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June 17, 2004



I'm assuming you've seen the (not very good) movie "Stone Reader", which is about a disappeared author.


This is a great idea. There are several writers who have fallen off the planet that I wondered about. You can do a literary "Where are They Now."

A few of the biggies for me are:

1. Rob Kantner
2. Karen Kiejewski
3. Gregory McDonald


I miss William Murray. The folks at Black Orchid told me he just quit because he couldn't stand dealing with publishers any more. It's also possible he hit a giant Pick Six bet at Del Mar and decided just to play horses.

Graham Powell

How about Benjamin Schutz, who wrote the Leo Haggerty series, including the great short story "Mary, Mary, Shut The Door"? He could see the writing on the wall, so in the last book in the series, MEXICO IS FOREVER, he had Haggerty go through quite a bit.

He resurfaced a couple of years ago with a short story, "Lost And Found", which was a sequel to "Mary", but as far as I know that's all.

Jennifer Jordan

4. William Leonard Marshall

5. Kent Anderson

Byron, there is an article on what happened to Rob Kanter by Joe Konrath in the first issue of Crime Spree Magazine.

Kevin Wignall

Sarah, great idea, though a little unnerving for those of us in the game - you will email us beforehand if we're set to feature?
Also a great post on this subject, one on which I could expand at length, because I also represent another angle - how you can disappear in one country but not another. I've had so many people asking when "For the Dogs" was coming out in the UK that I've had to send out a group email explaining that the US version is available from amazon.co.uk, but that's it. What most people don't understand, and I've talked to Olen about this in the last week, is that the real work actually starts around the second and third books - that's when you have to start digging in, carving out your spot until it's invulnerable to the vagaries of the publishing world.


I can second the recommendation of "Stone Reader", and of the writers mentioned by Bryon, McDonald had a new novel out just last year. The writer I'd most like to know about is Scott Smith. To me, "A Simple Plan" (1993) was absolutely the best crime novel of the 90s, and one of the best I've ever read. Then it was made into an excellent movie by Sam Raimi. But as for Smith himself, I haven't heard a word in the eleven years since. How can someone write one book this good, then just vanish?

Jennifer Jordan

So, Kevin, what you're saying is you're a mirage?

Kevin Wignall

J, I prefer to think of myself as an oasis with a well-stocked bar and a great pianist. So there you go, I'm not a mirage, but I'm clearly delusional.


Well, I see this new feature is attracting some interest. As Jen points out, Crime Spree features a lengthy article about Kantner, and I believe a new collection of short stories will be out later this year from PointBlank Press.

Mike, I too wonder about Scott Smith, but I think he got bit by the Hollywood bug (and may or may not be directing movies, too) so that might explain things. Still, I haven't read A SIMPLE PLAN yet so this is as good an excuse as any...

Nichelle Tramble

What about Terris McMahon Grimes who wrote the series based in Sacramento, California?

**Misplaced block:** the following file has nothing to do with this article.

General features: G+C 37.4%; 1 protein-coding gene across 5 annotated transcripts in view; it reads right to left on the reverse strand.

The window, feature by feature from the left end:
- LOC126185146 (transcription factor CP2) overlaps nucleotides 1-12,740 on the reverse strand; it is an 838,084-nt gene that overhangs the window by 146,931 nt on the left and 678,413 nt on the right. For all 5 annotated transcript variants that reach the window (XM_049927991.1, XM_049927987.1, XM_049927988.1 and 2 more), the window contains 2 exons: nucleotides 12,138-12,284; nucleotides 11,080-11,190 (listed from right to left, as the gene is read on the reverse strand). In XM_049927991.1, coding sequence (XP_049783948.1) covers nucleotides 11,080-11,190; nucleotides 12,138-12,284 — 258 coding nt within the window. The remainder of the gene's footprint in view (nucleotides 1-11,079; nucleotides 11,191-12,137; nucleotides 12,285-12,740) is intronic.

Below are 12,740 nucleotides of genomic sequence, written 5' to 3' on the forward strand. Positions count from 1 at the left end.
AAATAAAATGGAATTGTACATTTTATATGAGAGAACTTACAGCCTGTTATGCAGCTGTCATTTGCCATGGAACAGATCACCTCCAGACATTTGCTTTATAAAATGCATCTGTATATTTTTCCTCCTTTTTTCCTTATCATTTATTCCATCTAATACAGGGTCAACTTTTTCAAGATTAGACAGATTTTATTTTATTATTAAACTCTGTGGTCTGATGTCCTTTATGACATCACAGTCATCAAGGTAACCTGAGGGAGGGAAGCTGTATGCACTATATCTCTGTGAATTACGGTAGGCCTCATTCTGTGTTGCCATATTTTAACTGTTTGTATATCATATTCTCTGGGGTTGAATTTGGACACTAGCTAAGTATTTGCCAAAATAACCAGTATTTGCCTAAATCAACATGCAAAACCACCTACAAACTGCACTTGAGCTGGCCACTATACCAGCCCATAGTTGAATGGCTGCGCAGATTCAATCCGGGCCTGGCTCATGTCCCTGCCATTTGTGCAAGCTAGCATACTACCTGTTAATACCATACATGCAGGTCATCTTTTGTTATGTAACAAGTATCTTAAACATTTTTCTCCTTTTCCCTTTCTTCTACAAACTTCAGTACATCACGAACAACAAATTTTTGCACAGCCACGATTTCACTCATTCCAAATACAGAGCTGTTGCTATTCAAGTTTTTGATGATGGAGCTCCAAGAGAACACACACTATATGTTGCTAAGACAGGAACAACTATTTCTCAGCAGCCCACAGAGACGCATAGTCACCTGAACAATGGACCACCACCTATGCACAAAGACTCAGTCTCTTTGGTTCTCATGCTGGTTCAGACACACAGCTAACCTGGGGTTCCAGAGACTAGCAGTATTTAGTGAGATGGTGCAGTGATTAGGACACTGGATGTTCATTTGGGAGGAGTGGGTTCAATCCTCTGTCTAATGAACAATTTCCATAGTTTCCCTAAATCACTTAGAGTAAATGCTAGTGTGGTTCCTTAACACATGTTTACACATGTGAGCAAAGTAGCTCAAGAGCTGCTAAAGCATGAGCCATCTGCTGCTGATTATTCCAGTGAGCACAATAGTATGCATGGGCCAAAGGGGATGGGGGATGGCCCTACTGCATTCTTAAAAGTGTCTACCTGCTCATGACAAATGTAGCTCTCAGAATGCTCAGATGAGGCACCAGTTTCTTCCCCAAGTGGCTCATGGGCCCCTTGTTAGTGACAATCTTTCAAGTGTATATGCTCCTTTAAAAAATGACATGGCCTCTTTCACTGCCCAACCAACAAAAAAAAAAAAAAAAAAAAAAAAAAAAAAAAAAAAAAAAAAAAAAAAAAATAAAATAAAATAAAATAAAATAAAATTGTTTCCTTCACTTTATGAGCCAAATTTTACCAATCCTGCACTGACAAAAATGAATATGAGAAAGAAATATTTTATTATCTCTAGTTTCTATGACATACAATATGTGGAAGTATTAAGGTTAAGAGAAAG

I'll ask Dennis McMillan about Kent Anderson. I think he still writing.



Is it really use typing into this blog?

Olen Steinhauer

Sarah, as a nominee, the post sends shivers down my spine.

Kevin and I have been discussing this for good reason--a first novel gets some flurry of attention because it's a first. Then the second or third...well, that seems to be when some mysterious mixture of PR, reviews, simple luck, and perhaps a bit of pluck, can keep you in the public eye.

I'm interested to see what you can dredge out of the shadows from these previous attention-grabbers, maybe find some common mistake, or come to the more likely conclusion that it's just the winds of fate.

What a freakin' business. Why didn't I study medicine?


Olen said Well, probably because you are a good writer. You and Kevin just need to stick to business at hand and the audience will find you. It is important that the rest of, the reading public, but the pressure on the idiots at the Big Houses to promote and nourish you guys.

When these guys tour, get out to those readings/signing and do as I do, talk to the sales reps and ask them for contact info so that the agents and publishers get some feedback info beside the bottom line $$$$.


It's interesting to also make the distinction between authors who have disappeared intentionally and those who have simply been forgotten.

Dan Wickett

Yes, please follow up on the Kantner disappearance for those of us who don't get Crime Spree.

Being from Ben Perkins' home city of Westland, the books were a treasure to stumble upon. I met him when The Red, White and Blues was published - he did a signing in a store nearby. At that time he was complaining about not even having a paperback contrack, let alone a hardcover deal.

I know he's done some work with ISO-9000, had (and may still have) a website and a book for sale on that topic (Quality Control).


Rob Kantner

Thanks for the interest. I dropped out of book writing when I started my own consulting firm in the mid 90s. In recent years I have published several mystery shorts with Alfred Hitchcock's Mystery Magazine, and one of them has been anthologized in Best American Mystery Stories 2004 (which just came out). PointBlank Press has contracted to bring out a Ben Perkins short story anthology. Check my site www.RobKantner.com for further updates. Thanks!


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